Does specialised advice about the benefits of stopping smoking work for people with a serious mental illness such as schizophrenia?
People with serious mental health problems are more likely to smoke and to smoke more heavily than the general population. Around 60% to 70% of people with schizophrenia smoke, whereas around 20% of the general population smoke. People with mental illness may smoke more due to a range of factors. There may be a direct causal link between mental illness and smoking or it may be that smoking helps people deal with the stress of mental illness, or helps with the side effects of medication, such as tiredness, drowsiness, and boredom, or both. However, smoking is very bad for people’s physical health in general and can lead to serious diseases such as cancer. The provision of specific advice from health professionals may help people with serious mental illness to stop smoking.
The review authors searched for randomised controlled trials up to 2 April 2015 that investigated the effects of providing advice about the effects of smoking and the effects of stopping smoking to people with serious mental illness compared to no advice about stopping smoking.No trials that met the inclusion criteria of this review were found..
Currently there is no high quality evidence from randomised trials to guide healthcare professionals about how effective giving advice is to help people stop smoking. It is therefore unclear if advice has any effect on helping people with serious mental illness stop smoking.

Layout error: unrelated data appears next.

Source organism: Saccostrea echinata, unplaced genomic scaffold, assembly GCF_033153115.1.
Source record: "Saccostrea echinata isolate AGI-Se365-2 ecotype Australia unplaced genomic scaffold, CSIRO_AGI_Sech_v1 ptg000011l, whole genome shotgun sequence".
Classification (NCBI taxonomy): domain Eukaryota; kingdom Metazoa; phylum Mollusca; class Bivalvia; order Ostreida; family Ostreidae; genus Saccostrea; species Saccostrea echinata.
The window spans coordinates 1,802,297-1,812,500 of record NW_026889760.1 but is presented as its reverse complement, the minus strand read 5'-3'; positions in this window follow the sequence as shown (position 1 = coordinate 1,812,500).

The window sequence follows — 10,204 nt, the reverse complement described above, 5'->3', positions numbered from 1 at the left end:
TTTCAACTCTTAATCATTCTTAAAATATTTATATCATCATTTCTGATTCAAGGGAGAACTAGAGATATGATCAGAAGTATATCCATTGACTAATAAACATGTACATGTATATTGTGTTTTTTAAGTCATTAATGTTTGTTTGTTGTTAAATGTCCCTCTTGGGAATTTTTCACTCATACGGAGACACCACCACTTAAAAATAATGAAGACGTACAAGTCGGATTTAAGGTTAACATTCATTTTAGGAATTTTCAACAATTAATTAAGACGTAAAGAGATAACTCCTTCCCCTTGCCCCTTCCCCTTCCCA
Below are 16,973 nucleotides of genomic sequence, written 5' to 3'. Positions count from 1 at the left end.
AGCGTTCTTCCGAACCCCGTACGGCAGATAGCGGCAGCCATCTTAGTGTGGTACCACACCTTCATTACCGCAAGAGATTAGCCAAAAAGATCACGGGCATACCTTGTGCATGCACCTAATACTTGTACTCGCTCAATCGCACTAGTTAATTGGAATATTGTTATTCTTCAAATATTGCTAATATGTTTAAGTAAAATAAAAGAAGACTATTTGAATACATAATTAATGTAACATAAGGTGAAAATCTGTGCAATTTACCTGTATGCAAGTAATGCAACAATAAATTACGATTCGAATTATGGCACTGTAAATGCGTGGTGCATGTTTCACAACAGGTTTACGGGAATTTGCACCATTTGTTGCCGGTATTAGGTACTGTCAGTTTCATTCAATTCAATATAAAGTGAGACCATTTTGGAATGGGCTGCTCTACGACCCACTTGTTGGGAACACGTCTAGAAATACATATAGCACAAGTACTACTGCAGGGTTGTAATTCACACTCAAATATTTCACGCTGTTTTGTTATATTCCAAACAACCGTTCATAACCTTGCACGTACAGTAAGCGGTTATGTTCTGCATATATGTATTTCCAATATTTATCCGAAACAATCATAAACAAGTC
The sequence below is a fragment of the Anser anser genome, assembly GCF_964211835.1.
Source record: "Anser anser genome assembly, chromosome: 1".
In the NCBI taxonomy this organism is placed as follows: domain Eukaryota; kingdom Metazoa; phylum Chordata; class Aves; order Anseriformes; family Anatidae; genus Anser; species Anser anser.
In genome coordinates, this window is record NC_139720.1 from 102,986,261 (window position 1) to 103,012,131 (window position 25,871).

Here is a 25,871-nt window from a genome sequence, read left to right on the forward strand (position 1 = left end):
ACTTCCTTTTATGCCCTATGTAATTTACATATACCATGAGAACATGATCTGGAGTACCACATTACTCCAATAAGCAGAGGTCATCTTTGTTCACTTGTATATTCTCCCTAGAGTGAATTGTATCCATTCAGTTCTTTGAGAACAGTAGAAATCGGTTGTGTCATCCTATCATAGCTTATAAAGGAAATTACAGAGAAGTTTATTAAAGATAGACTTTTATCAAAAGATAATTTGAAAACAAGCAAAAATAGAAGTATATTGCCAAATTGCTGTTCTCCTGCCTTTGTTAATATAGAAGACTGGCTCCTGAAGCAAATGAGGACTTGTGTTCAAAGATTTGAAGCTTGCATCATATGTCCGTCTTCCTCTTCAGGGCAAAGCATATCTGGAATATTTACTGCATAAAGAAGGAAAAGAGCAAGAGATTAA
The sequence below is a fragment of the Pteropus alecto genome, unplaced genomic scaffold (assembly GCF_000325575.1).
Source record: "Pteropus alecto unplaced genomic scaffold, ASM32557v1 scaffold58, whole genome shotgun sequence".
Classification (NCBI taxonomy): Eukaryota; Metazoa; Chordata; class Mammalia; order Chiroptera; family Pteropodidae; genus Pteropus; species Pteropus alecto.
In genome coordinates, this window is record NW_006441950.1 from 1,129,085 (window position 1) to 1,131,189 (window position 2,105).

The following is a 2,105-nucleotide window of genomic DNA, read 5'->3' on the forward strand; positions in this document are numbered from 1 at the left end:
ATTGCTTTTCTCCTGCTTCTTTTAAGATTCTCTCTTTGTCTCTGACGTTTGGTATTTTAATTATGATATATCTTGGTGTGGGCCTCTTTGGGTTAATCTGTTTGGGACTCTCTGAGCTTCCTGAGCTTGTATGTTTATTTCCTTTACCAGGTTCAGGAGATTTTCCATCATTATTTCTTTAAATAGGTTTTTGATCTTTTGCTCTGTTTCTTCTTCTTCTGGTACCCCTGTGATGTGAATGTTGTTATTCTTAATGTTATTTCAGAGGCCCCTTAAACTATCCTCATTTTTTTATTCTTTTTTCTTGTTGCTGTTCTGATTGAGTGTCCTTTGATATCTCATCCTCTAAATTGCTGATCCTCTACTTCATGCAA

Quality of the evidence
Good quality Evidence relevant to smokers with serious mental illness is much needed, important. It is possible if a large, high quality trial is undertaken and gathers relevant, high quality evidence on advice to help people stop smoking.
Ben Gray, Senior Peer Researcher, McPin Foundation (http://mcpin.org/).
People with serious mental illness are more likely to smoke than the general population. Yet we could not find any high quality evidence to guide the smoking cessation advice healthcare professionals pass onto service users. This is an area where trials are possible and needed.
People with a serious mental illness are more likely to smoke more and to be more dependent smokers than the general population. This may be due to a wide range of factors that could include a common aetiology to both smoking and the illness, self medication, smoking to alleviate adverse effects of medications, boredom in the existing environment, or a combination of these factors. It is important to undertake this review to facilitate improvements in both the health and safety of people with serious mental illness who smoke, and to reduce the overall burden of costs (both financial and health) to the smoker and, eventually, to the taxpayer.
To review the effects of smoking cessation advice for people with serious mental illness.
We searched the Cochrane Schizophrenia Group Specialized Trials Register up to 2 April 2015, which is based on regular searches of CENTRAL, BIOSIS, PubMed, MEDLINE, EMBASE, CINAHL, PsycINFO, and trial registries. We also undertook unsystematic searches of a sample of the component databases (BNI, CINHAL, EMBASE, MEDLINE, and PsycINFO), up to 2 April 2015, and searched references of all identified studies
We planned to include all randomised controlled trials (RCTs) that focussed on smoking cessation advice versus standard care or comparing smoking cessation advice with other more focussed methods of delivering care or information.
The review authors (PK, AC, and DB) independently screened search results but did not identify any trials that fulfilled the inclusion criteria of this review.
We did not identify any RCTs that evaluated advice regarding smoking cessation for people with serious mental illness. The excluded studies illustrate that randomisation of packages of care relevant to smokers with serious mental illness is possible.